The lesson of that day on Washing Pond Road stuck with me, though. I’ve tried to play my cards closer to the vest since then, keeping customers on a need-to-know basis. Whenever I manage to do it, things go well; when I talk too much, things go wrong. But Ken always enjoyed disasters, even as they were happening. How many times was I going to have to tell the story of stepping into the five gallon paint bucket for a group of his rowdy friends?
No more times, now. I never thought I’d feel bad about that.
Ken taught me how the different parts of a job connect with each other, and impact each other. I remember after some minor disaster (a paint spill; a spatter of white oil paint on a faux-painted wall), hearing the all-too familiar “What am I going to do? I can’t fix this!”and telling him how I could clean it up and him charging back at me: “That’s not the point! You’re cleaning your mess, not painting what you’re supposed to be painting, so someone else has to drop what they’re doing to pick up the slack, and then another guy has to do what he was doing and pretty soon no one’s doing anything they were supposed to do and I’m losing my shirt on this job!” Once he calculated on the fly how much time and money he was losing with a six man crew taking a twenty minute coffee break six times a week. It was scary.
But he was also generous. He came back from a vacation and gave me an extra thousand dollars (it was just around Christmas) for “carrying the ball” on the job while he was gone. And who could forget the end-of-project battle cry, “You push, I pay.” And he did.
He fired me twice – both times deserved. I walked off the job on my own finally; but we always wound up working together again. We understood each other. I still have his voice in my head when I’m working (“Push that latex! Throw a good coat on there! Square it off! Flood that hole! Caulk it with paint! Float a good coat on there. Bully that roller! We’ll just face it off for the next coat --you agree?”) After he moved to Florida I got calls from him at random intervals, usually with a Hollywood question. from some bar in Naples “Ryan O’Neal’s kid – the one in paper Moon – who married what his name, the tennis player?”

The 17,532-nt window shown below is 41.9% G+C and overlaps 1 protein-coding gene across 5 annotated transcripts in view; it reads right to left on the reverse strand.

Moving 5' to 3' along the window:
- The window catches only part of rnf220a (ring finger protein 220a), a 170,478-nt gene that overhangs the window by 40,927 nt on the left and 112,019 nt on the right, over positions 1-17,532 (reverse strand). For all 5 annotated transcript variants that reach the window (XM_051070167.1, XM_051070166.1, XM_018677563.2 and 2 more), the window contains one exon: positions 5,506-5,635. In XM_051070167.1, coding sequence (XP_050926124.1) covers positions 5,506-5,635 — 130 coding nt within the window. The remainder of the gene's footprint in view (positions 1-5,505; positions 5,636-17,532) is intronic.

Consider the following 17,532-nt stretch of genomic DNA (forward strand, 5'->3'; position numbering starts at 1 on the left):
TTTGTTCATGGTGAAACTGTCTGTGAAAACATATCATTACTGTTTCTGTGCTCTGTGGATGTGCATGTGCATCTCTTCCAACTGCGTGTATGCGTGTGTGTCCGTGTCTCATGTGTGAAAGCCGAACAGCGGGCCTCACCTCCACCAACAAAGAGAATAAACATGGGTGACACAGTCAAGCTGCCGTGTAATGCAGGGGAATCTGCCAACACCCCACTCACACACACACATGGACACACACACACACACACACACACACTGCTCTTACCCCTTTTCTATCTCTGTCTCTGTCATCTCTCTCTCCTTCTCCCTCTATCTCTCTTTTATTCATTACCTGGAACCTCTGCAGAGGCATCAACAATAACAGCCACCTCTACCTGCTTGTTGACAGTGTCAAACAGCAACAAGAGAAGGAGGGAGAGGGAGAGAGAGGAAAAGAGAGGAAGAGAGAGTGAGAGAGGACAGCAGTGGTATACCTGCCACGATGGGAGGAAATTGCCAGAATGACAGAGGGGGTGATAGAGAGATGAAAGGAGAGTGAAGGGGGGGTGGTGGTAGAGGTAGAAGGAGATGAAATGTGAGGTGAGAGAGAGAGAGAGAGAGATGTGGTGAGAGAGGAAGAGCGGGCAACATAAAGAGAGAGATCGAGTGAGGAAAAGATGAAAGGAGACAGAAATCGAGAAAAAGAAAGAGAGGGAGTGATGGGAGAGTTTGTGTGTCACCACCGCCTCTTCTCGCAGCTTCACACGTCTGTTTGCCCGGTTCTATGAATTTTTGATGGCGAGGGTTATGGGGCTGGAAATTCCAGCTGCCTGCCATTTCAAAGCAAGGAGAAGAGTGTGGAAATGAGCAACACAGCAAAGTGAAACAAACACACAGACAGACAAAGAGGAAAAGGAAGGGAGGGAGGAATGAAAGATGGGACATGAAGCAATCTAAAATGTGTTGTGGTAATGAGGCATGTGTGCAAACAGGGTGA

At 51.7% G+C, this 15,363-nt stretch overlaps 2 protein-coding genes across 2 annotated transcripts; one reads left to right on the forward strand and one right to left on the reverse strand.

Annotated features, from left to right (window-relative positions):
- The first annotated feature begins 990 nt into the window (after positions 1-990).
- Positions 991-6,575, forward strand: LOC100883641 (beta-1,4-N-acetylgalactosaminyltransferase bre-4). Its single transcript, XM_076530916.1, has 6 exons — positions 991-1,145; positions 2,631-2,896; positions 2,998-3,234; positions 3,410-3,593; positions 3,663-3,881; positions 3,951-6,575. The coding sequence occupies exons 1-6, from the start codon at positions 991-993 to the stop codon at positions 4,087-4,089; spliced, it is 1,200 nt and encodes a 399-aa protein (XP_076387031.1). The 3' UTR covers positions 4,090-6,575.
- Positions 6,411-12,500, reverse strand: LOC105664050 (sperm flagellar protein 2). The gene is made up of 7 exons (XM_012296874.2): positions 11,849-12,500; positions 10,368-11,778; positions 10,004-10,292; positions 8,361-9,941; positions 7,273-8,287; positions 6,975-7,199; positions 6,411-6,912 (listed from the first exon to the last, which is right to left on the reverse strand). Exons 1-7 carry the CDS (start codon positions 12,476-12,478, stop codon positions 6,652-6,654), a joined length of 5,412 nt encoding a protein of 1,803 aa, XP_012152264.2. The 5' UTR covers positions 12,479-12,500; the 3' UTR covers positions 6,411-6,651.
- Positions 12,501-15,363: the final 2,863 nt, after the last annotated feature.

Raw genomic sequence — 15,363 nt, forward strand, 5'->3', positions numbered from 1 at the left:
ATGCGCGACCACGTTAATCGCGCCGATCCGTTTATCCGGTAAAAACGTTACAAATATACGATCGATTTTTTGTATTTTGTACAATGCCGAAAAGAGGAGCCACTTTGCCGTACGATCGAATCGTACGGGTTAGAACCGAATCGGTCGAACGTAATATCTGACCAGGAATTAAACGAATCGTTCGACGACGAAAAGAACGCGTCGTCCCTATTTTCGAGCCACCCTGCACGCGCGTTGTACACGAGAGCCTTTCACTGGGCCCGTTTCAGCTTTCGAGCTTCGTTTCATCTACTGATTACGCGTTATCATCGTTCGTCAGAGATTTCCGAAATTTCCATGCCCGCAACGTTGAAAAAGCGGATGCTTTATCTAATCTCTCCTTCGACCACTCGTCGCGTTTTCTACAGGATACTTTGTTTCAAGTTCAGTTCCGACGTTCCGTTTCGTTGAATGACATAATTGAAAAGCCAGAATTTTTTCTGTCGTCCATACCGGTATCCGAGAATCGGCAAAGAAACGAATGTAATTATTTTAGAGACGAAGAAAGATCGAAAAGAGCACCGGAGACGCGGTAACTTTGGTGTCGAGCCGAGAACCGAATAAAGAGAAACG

“Tatum! Tatum O’Neal. Great! I knew you’d know.”
It was always good to hear from him. I went down to Naples for a couple of weeks a few years ago, and it was just like old times, working Sunday “To get a jump on Monday, Yah?”, going out to dinner and regaling a new group of friends with our crazy exploits. I always thought there’d be more of them. Ken seemed immortal, a jolly sharp eyed juggernaut. But cancer found him and he took himself out. That was typical of Ken: he wasn’t going to give himself up to the hospitals and hospices, the chemo and the commiseration.
He was never much for being helpless.
I just wish he’d called first, with one more joke, one more job, one more Hollywood question. I wish the people I know now, who know him only through my version of him (“What happened?! No way in the world this takes so long! Did you go to town? The upstairs is done, yah?”) could meet the real person, the one who took my side when I was getting divorced, snooping my ex-wife’s house so he could tell me triumphantly “You’re the slob? She’s still got that mountain of laundry in the basement!”
But he appreciated her, too. And he never let me get away with my griping. “At least she feeds those kids real food,” he snapped at me once, after I confessed to one more take-out pizza dinner. And when I complained about their mom having full custody, he just laughed. “Are you kidding me? That’s the way it should be! When was the last time you made anyone a Halloween costume?” He nailed it, as usual. And he was a brilliant physical mimic; no one who watched his impression of a certain crew-member having a leisurely smoke as she daubed the paint onto a window sash, or his classic hip-slapping hapless Nantucket painter doing the “Where’s my putty knife” dance, could never watch the real thing again without a smile.
Ken was the one who would always keep a secret, pick up the tab, make a loan and enjoy a laugh – at his own expense, or mine. Well, that's all over now. But I’ll always his have voice in my head, and it will always come out at odd moments and make some new set of strangers laugh. It’s not much, but it’s better than nothing. It may be the only kind of immortality we get.
Better than being forgotten – you agree?
Yeah, Ken. I definitely agree.